The implications of the second narrative could be hefty, though. While Go Set a Watchman has already rocketed to being the bestselling preorder in the publisher's history, some think that Harper Lee, despite assurances otherwise, might not actually want Mockingbird's prequel published. Adding to the suspicion is the fact that Alice Lee might not have approved of Carter or anyone else publishing the novel. Go Set a Watchman was announced to be released three months after Alice's death. Jeva Lange
U.S. health officials revealed Thursday that a Washington woman's recent death from measles marks the first time someone has died from the disease in the country since 2003. While measles is known to be a highly contagious disease, health officials say it is extremely rare to die from it. Though officials are not saying whether the deceased woman was vaccinated, they did say she that her immune system was compromised due to medications she was taking.
Over the last year, measles cases have soared to an all-time high of 644 since the U.S. was declared to be measles-free in 2000. In Washington state alone, there have been 11 reported cases of measles this year — six of which were in a single county. The spike in measles outbreaks, coupled with this recent death, have further sparked debate over the necessity of the MMR (measles, mumps rubella) vaccine, which some believe — without concrete scientific evidence — causes autism in children. Becca Stanek
Boko Haram extremists disrupted a peaceful night of prayer on Wednesday when they gunned down nearly 100 Muslims in mosques in the northeastern Nigerian town of Kukawa. A government official and a self-defense fighter reported that 97 people, most of whom were men, were killed in the Wednesday night incident as they prayed ahead of breaking fast for the Muslim holy month of Ramadan.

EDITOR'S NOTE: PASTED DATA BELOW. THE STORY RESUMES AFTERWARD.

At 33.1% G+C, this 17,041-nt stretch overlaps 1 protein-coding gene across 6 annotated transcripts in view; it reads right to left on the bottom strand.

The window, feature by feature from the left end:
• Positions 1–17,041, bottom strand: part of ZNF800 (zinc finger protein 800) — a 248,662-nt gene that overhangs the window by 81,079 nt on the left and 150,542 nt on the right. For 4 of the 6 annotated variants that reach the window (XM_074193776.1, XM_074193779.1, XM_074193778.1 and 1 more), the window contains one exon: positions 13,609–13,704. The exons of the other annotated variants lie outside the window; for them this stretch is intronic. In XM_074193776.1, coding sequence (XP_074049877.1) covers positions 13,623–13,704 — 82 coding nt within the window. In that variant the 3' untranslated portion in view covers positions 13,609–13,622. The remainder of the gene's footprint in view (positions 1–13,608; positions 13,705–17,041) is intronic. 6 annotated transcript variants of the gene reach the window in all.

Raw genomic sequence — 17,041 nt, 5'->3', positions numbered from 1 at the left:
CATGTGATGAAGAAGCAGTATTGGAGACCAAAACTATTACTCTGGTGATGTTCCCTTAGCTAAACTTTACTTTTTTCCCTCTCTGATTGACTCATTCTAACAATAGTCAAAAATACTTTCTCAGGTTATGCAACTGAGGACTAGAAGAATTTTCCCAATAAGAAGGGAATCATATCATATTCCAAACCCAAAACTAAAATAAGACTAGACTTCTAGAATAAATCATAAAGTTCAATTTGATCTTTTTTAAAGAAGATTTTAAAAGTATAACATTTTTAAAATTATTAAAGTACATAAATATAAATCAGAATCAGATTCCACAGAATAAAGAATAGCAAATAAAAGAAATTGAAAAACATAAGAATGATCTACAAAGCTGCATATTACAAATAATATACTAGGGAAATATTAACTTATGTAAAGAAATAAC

While it remains unclear exactly how many mosques were attacked, a senior government official told The Associated Press that the attacks affected several of the town's mosques. Spokesmen are also reporting that the militants broke into homes, killing women and children. Boko Haram attacks on mosques are unfortunately not all that uncommon, as the extremist group considers mosque-goers to be too moderate. Becca Stanek
Today's presidential bid announcement comes from former Virginia Sen. Jim Webb, who's decided to try his luck against Hillary Clinton, Bernie Sanders, and Martin O'Malley in seeking the Democratic nomination for president.
"Our country needs a fresh approach to solving the problems that confront us and too often unnecessarily divide us," Webb wrote in the full announcement on his website. A Vietnam veteran who also served as navy secretary under President Reagan, Webb's views can be unpredictable. After the allegedly racially motivated shooting at a historically black church in Charleston, for example, he defended the Confederate flag, instructing his followers on Facebook that they ought to "remember that honorable Americans fought on both sides of the Civil War."